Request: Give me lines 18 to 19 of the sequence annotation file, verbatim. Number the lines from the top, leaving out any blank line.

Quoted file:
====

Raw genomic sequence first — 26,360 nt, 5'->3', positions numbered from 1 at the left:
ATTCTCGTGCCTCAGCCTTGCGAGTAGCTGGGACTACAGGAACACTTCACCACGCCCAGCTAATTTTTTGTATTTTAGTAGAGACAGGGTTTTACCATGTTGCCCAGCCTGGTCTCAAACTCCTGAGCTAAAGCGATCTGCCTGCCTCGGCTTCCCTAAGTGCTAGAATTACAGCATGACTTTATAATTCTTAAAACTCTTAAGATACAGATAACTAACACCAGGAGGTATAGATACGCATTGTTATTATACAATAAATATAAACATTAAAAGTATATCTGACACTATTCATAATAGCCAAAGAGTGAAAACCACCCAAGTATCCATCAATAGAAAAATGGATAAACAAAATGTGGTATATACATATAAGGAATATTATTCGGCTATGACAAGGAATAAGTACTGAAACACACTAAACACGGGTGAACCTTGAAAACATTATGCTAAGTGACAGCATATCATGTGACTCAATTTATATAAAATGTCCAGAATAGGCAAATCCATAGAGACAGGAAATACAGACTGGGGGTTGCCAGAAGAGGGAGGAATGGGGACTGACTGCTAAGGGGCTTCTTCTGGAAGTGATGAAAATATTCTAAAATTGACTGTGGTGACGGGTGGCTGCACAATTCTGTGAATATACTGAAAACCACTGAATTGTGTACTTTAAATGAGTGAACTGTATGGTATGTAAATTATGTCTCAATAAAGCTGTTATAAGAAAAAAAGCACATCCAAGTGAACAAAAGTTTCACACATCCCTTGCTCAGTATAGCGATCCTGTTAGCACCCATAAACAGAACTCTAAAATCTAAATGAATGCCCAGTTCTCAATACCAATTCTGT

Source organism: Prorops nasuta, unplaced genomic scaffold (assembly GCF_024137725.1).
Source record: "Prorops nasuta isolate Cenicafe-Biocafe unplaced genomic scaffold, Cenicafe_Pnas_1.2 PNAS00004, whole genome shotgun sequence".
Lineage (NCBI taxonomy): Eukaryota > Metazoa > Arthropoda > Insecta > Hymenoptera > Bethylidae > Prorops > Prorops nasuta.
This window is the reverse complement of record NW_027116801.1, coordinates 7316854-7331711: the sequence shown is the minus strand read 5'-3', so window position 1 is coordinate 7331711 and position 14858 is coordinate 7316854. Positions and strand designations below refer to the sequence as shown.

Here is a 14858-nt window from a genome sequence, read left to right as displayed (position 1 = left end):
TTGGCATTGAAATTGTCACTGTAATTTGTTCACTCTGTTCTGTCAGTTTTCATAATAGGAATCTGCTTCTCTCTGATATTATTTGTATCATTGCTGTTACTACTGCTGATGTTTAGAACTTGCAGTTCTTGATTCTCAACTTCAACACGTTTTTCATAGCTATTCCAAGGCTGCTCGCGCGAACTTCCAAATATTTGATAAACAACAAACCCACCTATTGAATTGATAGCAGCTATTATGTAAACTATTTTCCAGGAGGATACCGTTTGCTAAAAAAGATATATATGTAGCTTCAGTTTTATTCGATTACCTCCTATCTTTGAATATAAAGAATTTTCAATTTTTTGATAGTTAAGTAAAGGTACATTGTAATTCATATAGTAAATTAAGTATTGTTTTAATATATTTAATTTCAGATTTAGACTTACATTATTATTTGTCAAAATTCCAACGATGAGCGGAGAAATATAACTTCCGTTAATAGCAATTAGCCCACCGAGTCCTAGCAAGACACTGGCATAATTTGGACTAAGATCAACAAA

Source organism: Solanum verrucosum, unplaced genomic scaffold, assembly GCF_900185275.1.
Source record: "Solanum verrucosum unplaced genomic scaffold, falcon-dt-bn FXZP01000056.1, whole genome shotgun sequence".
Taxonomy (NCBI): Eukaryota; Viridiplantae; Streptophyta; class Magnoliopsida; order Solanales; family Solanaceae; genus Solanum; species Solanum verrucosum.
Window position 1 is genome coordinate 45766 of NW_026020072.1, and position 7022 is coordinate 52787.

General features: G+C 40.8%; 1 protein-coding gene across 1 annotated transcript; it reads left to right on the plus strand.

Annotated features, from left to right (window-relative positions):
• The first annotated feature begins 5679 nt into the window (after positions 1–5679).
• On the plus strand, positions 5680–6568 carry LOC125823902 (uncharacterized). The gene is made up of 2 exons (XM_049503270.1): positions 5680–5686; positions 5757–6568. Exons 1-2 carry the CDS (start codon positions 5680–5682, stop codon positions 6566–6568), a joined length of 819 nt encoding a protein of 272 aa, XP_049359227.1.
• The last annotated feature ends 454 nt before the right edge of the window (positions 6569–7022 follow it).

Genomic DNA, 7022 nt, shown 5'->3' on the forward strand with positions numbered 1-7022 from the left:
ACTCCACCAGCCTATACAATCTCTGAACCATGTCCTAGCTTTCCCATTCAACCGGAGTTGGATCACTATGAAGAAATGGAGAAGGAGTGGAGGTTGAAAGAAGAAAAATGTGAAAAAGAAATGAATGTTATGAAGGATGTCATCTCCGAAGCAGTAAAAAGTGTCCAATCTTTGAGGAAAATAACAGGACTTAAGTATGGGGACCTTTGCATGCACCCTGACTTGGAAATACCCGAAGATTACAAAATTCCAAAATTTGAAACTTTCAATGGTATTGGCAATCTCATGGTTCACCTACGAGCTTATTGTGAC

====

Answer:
Genomic DNA, 7022 nt, shown 5'->3' on the forward strand with positions numbered 1-7022 from the left:
ACTCCACCAGCCTATACAATCTCTGAACCATGTCCTAGCTTTCCCATTCAACCGGAGTTGGATCACTATGAAGAAATGGAGAAGGAGTGGAGGTTGAAAGAAGAAAAATGTGAAAAAGAAATGAATGTTATGAAGGATGTCATCTCCGAAGCAGTAAAAAGTGTCCAATCTTTGAGGAAAATAACAGGACTTAAGTATGGGGACCTTTGCATGCACCCTGACTTGGAAATACCCGAAGATTACAAAATTCCAAAATTTGAAACTTTCAATGGTATTGGCAATCTCATGGTTCACCTACGAGCTTATTGTGAC